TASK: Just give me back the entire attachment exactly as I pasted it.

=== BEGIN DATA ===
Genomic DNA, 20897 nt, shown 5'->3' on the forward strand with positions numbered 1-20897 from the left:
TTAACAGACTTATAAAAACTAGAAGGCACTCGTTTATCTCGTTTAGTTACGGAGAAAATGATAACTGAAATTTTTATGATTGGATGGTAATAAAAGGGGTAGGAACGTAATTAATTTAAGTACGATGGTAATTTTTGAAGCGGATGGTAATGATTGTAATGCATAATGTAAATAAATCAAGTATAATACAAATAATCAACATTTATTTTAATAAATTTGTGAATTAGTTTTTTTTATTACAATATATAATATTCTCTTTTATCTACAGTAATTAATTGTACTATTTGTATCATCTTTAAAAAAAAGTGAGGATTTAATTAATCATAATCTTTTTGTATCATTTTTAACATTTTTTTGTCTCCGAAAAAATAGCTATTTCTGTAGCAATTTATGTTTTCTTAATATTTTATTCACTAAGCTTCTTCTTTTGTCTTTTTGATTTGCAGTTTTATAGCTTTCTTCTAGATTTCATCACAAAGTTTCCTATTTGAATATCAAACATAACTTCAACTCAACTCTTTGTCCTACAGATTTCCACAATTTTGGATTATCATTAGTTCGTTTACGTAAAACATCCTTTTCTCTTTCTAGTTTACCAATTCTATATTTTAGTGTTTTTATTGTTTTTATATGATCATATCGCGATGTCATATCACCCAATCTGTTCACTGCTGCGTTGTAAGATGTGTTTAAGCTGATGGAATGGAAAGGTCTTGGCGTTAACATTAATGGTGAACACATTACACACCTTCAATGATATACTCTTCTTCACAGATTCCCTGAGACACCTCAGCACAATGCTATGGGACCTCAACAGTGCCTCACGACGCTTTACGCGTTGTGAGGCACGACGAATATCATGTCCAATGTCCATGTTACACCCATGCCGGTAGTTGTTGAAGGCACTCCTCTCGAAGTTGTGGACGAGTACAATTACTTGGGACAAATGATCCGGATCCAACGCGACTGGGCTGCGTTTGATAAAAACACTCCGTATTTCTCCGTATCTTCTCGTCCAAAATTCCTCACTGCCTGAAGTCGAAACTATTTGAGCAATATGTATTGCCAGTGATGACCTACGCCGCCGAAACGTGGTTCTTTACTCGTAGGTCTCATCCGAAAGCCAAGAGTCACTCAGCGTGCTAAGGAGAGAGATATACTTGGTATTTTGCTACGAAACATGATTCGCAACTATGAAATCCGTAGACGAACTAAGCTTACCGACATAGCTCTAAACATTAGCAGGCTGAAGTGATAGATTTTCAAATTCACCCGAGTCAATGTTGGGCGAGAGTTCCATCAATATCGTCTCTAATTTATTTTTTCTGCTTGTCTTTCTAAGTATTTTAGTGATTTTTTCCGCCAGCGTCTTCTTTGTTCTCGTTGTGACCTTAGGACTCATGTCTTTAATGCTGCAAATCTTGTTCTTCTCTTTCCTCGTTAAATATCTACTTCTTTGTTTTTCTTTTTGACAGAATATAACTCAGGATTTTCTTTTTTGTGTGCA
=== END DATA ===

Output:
Genomic DNA, 20897 nt, shown 5'->3' on the forward strand with positions numbered 1-20897 from the left:
TTAACAGACTTATAAAAACTAGAAGGCACTCGTTTATCTCGTTTAGTTACGGAGAAAATGATAACTGAAATTTTTATGATTGGATGGTAATAAAAGGGGTAGGAACGTAATTAATTTAAGTACGATGGTAATTTTTGAAGCGGATGGTAATGATTGTAATGCATAATGTAAATAAATCAAGTATAATACAAATAATCAACATTTATTTTAATAAATTTGTGAATTAGTTTTTTTTATTACAATATATAATATTCTCTTTTATCTACAGTAATTAATTGTACTATTTGTATCATCTTTAAAAAAAAGTGAGGATTTAATTAATCATAATCTTTTTGTATCATTTTTAACATTTTTTTGTCTCCGAAAAAATAGCTATTTCTGTAGCAATTTATGTTTTCTTAATATTTTATTCACTAAGCTTCTTCTTTTGTCTTTTTGATTTGCAGTTTTATAGCTTTCTTCTAGATTTCATCACAAAGTTTCCTATTTGAATATCAAACATAACTTCAACTCAACTCTTTGTCCTACAGATTTCCACAATTTTGGATTATCATTAGTTCGTTTACGTAAAACATCCTTTTCTCTTTCTAGTTTACCAATTCTATATTTTAGTGTTTTTATTGTTTTTATATGATCATATCGCGATGTCATATCACCCAATCTGTTCACTGCTGCGTTGTAAGATGTGTTTAAGCTGATGGAATGGAAAGGTCTTGGCGTTAACATTAATGGTGAACACATTACACACCTTCAATGATATACTCTTCTTCACAGATTCCCTGAGACACCTCAGCACAATGCTATGGGACCTCAACAGTGCCTCACGACGCTTTACGCGTTGTGAGGCACGACGAATATCATGTCCAATGTCCATGTTACACCCATGCCGGTAGTTGTTGAAGGCACTCCTCTCGAAGTTGTGGACGAGTACAATTACTTGGGACAAATGATCCGGATCCAACGCGACTGGGCTGCGTTTGATAAAAACACTCCGTATTTCTCCGTATCTTCTCGTCCAAAATTCCTCACTGCCTGAAGTCGAAACTATTTGAGCAATATGTATTGCCAGTGATGACCTACGCCGCCGAAACGTGGTTCTTTACTCGTAGGTCTCATCCGAAAGCCAAGAGTCACTCAGCGTGCTAAGGAGAGAGATATACTTGGTATTTTGCTACGAAACATGATTCGCAACTATGAAATCCGTAGACGAACTAAGCTTACCGACATAGCTCTAAACATTAGCAGGCTGAAGTGATAGATTTTCAAATTCACCCGAGTCAATGTTGGGCGAGAGTTCCATCAATATCGTCTCTAATTTATTTTTTCTGCTTGTCTTTCTAAGTATTTTAGTGATTTTTTCCGCCAGCGTCTTCTTTGTTCTCGTTGTGACCTTAGGACTCATGTCTTTAATGCTGCAAATCTTGTTCTTCTCTTTCCTCGTTAAATATCTACTTCTTTGTTTTTCTTTTTGACAGAATATAACTCAGGATTTTCTTTTTTGTGTGCA